Saturday, June 7, 2014

A Journey With Matthew - Day 7

Read Matthew 6:1-18.

Two words really leap out at me in today's reading and I find myself wondering about the relationship between them.

The Greek word Πάτερ, "Father," occurs 418 times in the New Testament; eleven of them are found here in these verses. The Greek word hupokrités, or "hypocrites," comes up eighteen times in the New Testament, and three of them are here. 

What to make of this? First, Jesus spoke Aramaic - not Greek. The word he used here would have been "abba" which is more accurately translated as "daddy" - that is a familiar, intimate term, not the formal one. We cannot ignore the patriarchal context of Jesus and of Matthew and we shouldn't. But we can note that the term is one of endearment and relationship more than it is focused on God's gender.  

Hypocrites are fakes. Actors. Posers, as the English might say. Unlike our awareness about God-talk, here very little is lost in translation or needs updating. Hypocrites are more interested in pretending for the sake of appearances than in an intimate relationship with God. We Christians need to move beyond Christian anti-Semitism which sees the "hypocrites" as first-century Jews - of which Jesus was one, after all. Rather, it is a unique problem that religious people face, across the generations. We pray and act in certain ways so the neighbors will notice - rather than as a means to deepen our relationship with the living God. And that's a problem.

So as I translate this text to our time and place, I see Jesus saying, beware of the kind of piety that impresses the neighbors and makes God wince. Beware of praying long prayers, just say "Hey Mr. (or Ms.) God - this is Anna!" 

Obviously faith has both dimensions and we are called to "love God and love our neighbor." But when it comes to who we need to impress, it seems to me the answer is pretty clear. The neighbors are fickle, and love gossip and are often simply concerned with appearances. We can spend our whole lives faking it. The goal of the life of faith is to be in relationship with the living God, who loves us as a parent loves her child. Unconditionally.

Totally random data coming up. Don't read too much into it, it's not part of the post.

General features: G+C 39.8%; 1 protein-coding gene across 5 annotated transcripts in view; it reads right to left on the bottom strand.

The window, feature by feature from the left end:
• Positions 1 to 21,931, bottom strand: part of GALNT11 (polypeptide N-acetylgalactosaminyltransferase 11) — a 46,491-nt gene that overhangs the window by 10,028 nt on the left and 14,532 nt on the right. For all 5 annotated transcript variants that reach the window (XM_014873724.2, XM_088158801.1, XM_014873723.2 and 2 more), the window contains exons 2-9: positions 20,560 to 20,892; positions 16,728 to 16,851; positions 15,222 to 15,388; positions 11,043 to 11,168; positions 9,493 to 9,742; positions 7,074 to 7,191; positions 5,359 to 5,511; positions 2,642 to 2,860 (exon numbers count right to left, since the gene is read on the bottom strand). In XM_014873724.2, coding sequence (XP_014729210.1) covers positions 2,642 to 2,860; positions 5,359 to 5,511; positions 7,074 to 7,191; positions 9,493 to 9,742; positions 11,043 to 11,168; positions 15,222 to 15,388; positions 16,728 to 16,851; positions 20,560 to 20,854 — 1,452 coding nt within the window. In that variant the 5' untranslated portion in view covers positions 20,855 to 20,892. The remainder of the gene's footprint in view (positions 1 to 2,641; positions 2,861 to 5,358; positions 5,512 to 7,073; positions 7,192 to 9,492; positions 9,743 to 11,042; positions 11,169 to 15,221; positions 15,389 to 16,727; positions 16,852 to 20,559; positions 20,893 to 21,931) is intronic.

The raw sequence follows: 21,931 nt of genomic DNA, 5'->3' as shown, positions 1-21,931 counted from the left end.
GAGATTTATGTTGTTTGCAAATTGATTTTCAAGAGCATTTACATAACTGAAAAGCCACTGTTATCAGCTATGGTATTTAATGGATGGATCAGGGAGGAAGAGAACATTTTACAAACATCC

1 comment:

  1. Is the word “Father” really more focused on endearment and relationship than on gender?
    Then, why do we never translate any scriptures to read “Amma” for the word God?
    I’ve never been at a service where we prayed “Our Mother, who art in heaven.” And I’ve have never been blessed “In the Name of the Mother, Son and Holy Spirit”. All of those names are endearing and intimate. I will have difficulty believing that our church sees God as beyond gender until gender names can be interchanged without fuss. It only makes sense, doesn’t it?

    “Kingdom” is another multi-layered word, as it most often describes different classes of people with a male ruler. As we are all related to God in God’s family, and are God’s “kin”, a number of writers have begun to use the phrase “kindom of God” to describe a family of humans where all are equal.
    I look forward to the day when we might pray, “Our Mother who art in heaven, hallowed be thy name. Thy kindom come…”